Leyland cookery kids

PUBLISHED: 08:37 06 August 2010 | UPDATED: 17:40 20 February 2013

Leyland cookery kids

Leyland cookery kids

Cookery editor Philippa James joins a scheme which gets kids and adults growing vegetables, and eating them

Ive changed in some strange places but few have been stranger than the middle of The Giant Veggie Patchs eco toilet in Leyland.

What a cracking project, started by South Ribble Borough Councils Regeneration Team, led by Jo Staines and supported by a willing land army of volunteers, with Sally MacGregor heading up the steering group. Sited in an area of the town which has its own challenges is a large plot of land, formerly under-used and derelict, which is now home to a community food growing project.

As well as user-friendly raised beds, the rest of the extensive plot is a growing area, inclusive, and accessible, for all local residents and volunteers to become involved in nurturing a huge range of fruit, vegetables and herbs.

The idea is that with new knowledge and inspiration, skills learned here will be taken back and used in peoples own gardens or allotments. Recycling, composting and making use of materials that, otherwise, may be discarded is also a priority. Theres also a meeting hut and theres to be a wildlife pond, bog area and beehives, too.

As I arrived at the launch and was unpacking my car, I was flanked by a crowd of youngsters, curious as to what was going on in the garden. They were all keen to help, and as my hob, pans and assorted equipment was wheel-barrowed in, to make some soup for the volunteers and to show what could be made later in the year from the produce they were growing, there was no shortage of little pairs of hands wanting to help.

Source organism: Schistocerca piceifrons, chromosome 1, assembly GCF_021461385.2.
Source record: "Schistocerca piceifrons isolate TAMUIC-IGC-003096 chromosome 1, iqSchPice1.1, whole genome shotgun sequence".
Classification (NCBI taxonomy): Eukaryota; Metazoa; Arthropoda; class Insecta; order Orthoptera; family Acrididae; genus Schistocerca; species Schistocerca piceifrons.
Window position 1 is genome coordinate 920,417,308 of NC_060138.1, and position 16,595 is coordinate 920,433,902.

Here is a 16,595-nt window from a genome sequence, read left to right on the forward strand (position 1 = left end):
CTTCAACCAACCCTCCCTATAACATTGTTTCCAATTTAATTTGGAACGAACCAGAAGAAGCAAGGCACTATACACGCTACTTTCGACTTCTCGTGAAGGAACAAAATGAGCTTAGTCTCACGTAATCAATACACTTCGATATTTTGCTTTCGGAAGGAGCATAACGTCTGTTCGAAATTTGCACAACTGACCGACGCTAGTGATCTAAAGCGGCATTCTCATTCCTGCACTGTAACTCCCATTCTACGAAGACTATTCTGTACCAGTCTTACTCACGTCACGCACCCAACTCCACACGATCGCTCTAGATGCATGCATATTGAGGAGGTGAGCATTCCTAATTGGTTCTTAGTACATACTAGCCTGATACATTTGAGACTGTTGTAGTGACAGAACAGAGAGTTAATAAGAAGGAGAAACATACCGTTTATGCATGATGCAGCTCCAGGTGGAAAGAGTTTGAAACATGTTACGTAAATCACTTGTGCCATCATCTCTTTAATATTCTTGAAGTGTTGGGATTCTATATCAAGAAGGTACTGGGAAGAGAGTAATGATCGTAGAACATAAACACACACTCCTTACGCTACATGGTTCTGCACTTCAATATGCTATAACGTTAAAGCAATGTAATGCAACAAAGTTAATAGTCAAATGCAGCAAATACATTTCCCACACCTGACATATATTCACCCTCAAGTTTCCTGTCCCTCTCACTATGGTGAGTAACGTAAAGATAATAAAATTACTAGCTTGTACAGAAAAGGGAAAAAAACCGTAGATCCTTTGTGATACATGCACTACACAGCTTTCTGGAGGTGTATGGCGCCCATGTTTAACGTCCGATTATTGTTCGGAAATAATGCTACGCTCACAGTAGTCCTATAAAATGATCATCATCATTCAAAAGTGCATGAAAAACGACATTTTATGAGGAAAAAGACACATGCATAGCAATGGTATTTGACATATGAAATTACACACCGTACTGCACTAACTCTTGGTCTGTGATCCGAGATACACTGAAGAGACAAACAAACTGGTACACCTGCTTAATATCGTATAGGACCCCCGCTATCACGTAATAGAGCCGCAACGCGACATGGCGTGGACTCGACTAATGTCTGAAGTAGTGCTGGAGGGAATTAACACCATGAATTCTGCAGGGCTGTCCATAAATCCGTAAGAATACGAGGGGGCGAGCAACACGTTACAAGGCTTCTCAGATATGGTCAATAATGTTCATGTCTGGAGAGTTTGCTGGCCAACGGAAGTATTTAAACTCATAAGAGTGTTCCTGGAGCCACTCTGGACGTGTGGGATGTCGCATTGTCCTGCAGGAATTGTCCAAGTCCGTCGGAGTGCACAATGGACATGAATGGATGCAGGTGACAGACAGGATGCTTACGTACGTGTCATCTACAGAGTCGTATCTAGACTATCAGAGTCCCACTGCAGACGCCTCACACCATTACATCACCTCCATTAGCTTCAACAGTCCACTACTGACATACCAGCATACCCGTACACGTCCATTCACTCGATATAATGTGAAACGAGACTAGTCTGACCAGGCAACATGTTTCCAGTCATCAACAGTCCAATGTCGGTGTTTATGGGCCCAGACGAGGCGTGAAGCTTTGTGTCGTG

Other children worked enthusiastically, too - scrubbing, peeling and chopping vegetables, on improvised work surfaces, with a real team effort on soup production.

In the giant poly-tunnel there were kids activities, linking growing with art, painting pots and the like. I was pleased to hear there will be specially designated areas for the children to grow their own produce, reminding me of the numerous domestic moves when I was a girl, where, at each new house my first request would be: Where can I have my little garden?

Some of the items grown here were displayed at this years Tatton Park Flower Show and I am delighted to be involved with this exciting venture. Ill be returning to help with soup, jam and chutney making and hopefully some childrens food workshops, too, in the autumn.

If you have any resources which the project may be able to use (they are desperate for water-butts and an irrigation system) or if youd like to support or get involved, contact jstaines@southribble.gov.uk and for more information go to giantveggiepatch.weebly.com/index.html

Latest from the Lancashire Life